Thursday, September 4, 2014

Remembering Joan Rivers

Broadway dims its lights when a famous actor dies and I'm wondering who will dim their lights tonight for Joan Rivers, the pioneering comedienne who did it her way no matter how tough things got.  Today, we heard the news none of us wanted to hear because we were all hoping she'd pull through this latest life blow and be sitting up joking in her hospital bed, prompting the staff to have side pains from the laughter she brought everywhere with her. But it wasn't to be.

Joan, you went out at the top of your game and who knows how much longer we could have had your comedy to bring us through our own hard times. It could have been more years than the 81 years we were all given, but we can be thankful for what we've had.

I once did a radio show with Joan. I have no idea why they called me, but maybe I was doing a lot of TV at that time and I was getting a lot of calls. Her show was in New York City and it was a phoner for about 15 minutes. As usualy, she poked fun at me and that was to be expected.

"Look at this shrink," I recall she said, "She is not only licensed here, she's licensed in Florida. Wonder how she makes it to all her appointments." Yes, I laughed and I told her that she had the most wonderful gift and that it truly should be considered medicine because I think of laughter as medicine. I'm not alone in that because even medical schools have included humor in their curriculum. Look what Patch Adams did for his patients. There are now studies of the science of humor. 

Christiopher Reeves, while in the hospital after his accident, suddenly saw a physician he didn't know come into the room who begin to tell jokes and poke fun at him. It was, of course, the wonderful Robin Williams who also understood the value of laughter.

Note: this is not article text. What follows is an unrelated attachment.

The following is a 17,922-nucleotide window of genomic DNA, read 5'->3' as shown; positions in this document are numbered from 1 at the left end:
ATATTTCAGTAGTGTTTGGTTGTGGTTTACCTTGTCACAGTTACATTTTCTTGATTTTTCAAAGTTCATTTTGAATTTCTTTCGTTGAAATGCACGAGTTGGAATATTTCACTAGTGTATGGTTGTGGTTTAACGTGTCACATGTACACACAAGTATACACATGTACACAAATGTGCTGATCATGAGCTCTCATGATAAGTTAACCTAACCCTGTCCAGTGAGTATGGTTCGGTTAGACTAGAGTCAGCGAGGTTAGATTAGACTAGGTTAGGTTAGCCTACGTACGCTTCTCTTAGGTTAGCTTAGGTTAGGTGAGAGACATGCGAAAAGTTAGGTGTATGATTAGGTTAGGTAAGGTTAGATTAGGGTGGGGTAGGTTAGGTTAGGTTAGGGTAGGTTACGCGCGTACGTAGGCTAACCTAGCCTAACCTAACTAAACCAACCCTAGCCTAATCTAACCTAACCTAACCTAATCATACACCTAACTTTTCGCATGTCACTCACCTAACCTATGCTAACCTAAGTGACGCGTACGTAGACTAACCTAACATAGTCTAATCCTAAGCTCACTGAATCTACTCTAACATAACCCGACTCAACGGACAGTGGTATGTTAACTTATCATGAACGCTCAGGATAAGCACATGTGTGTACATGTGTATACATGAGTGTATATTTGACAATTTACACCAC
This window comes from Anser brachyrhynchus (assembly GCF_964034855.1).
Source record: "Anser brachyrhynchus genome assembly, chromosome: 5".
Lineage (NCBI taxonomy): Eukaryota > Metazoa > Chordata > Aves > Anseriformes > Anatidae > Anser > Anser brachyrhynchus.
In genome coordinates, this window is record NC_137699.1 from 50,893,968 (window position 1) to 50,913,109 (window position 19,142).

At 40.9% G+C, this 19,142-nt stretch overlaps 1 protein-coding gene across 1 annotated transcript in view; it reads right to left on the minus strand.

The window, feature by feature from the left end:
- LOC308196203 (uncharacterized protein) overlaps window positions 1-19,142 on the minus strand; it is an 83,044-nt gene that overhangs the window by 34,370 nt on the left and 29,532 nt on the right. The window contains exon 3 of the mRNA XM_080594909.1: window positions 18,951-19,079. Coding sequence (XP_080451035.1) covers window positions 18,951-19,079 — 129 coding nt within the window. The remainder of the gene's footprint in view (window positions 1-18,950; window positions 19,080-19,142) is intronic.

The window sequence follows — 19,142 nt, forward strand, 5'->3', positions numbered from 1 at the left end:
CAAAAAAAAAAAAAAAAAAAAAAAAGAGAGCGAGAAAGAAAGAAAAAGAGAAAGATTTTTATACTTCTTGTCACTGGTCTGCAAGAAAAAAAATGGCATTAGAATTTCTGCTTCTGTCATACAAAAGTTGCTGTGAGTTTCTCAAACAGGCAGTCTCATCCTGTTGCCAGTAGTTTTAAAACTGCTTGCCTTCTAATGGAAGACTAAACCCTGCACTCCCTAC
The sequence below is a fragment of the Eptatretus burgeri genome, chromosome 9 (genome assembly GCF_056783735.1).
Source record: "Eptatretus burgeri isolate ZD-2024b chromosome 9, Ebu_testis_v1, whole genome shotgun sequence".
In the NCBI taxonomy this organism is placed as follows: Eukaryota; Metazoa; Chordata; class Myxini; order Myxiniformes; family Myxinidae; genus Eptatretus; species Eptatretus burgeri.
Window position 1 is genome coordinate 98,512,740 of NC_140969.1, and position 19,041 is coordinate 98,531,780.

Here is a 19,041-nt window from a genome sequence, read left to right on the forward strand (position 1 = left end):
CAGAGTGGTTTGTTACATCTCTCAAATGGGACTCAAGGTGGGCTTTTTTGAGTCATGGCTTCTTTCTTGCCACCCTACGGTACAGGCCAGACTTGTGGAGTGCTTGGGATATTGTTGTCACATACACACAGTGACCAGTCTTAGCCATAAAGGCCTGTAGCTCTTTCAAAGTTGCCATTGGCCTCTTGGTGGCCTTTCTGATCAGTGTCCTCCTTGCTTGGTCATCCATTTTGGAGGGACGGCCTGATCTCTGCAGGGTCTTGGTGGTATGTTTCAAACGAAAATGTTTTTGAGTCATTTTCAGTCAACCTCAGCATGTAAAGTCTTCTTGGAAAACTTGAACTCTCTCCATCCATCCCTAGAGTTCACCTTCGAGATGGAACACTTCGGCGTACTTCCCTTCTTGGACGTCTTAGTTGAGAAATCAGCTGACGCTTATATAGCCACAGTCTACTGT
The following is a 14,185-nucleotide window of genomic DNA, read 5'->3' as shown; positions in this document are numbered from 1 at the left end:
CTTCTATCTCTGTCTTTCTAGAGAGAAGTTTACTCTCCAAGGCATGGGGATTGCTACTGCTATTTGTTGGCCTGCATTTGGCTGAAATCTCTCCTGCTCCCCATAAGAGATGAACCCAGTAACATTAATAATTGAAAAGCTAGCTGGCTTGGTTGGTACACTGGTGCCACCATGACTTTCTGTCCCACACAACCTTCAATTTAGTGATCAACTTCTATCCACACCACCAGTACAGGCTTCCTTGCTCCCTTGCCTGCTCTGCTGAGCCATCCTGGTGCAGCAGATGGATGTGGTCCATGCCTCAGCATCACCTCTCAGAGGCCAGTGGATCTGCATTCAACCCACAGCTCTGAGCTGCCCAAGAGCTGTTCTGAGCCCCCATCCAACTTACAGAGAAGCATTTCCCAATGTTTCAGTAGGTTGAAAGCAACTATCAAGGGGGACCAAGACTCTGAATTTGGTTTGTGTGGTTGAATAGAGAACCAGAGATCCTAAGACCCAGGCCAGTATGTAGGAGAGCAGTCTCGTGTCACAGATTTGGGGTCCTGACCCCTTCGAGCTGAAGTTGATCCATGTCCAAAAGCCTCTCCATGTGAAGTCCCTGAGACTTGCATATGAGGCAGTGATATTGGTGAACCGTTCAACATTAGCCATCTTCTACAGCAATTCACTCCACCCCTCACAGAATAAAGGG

Laughter allows us respite from pain. There's no denying that and we've lost one of its greatest practitioners. Nothing was off limits and that is as it should be. When Joan saw Heidi Klum, it's said she made a joke about hot Germans and the Holocaust. Many people didn't like it, but even that topic was fair game. Psychologists have looked at laughter and how in tragic times it helps us to go on.

Joan Rivers had seen her own darkest hours, but she wouldn't fall down. Maybe that's why she became such a top-notch comic performer. She understood where humor came from and how her's had been born.

Tragedy didn't stop her, it motivated her. She got up and began to reinvent herself all over again. Johnny Carson, who had made her a star, turned his back on her when she had signed a deal for her own TV show and he never talked to her again. Her husband committed suicide, she went bankrupt and she didn't know if she'd ever work again. But she did because she always saw the possibilities that were still there, not the ones that had been denied her.

An interview that Joan and her daughter, Melissa, gave a few years ago was an opportunity for them to state the philosophy that guides their lives. What was the best advice Joan ever gave to her daughter? Melissa responded, "This too shall pass." She was right. It will pass but it won't be easy and it will take time. Remember the good times and laugh when you recall the ones that were hysterical because it can help.

We will miss Joan Rivers greatly, but boy were we lucky to have her.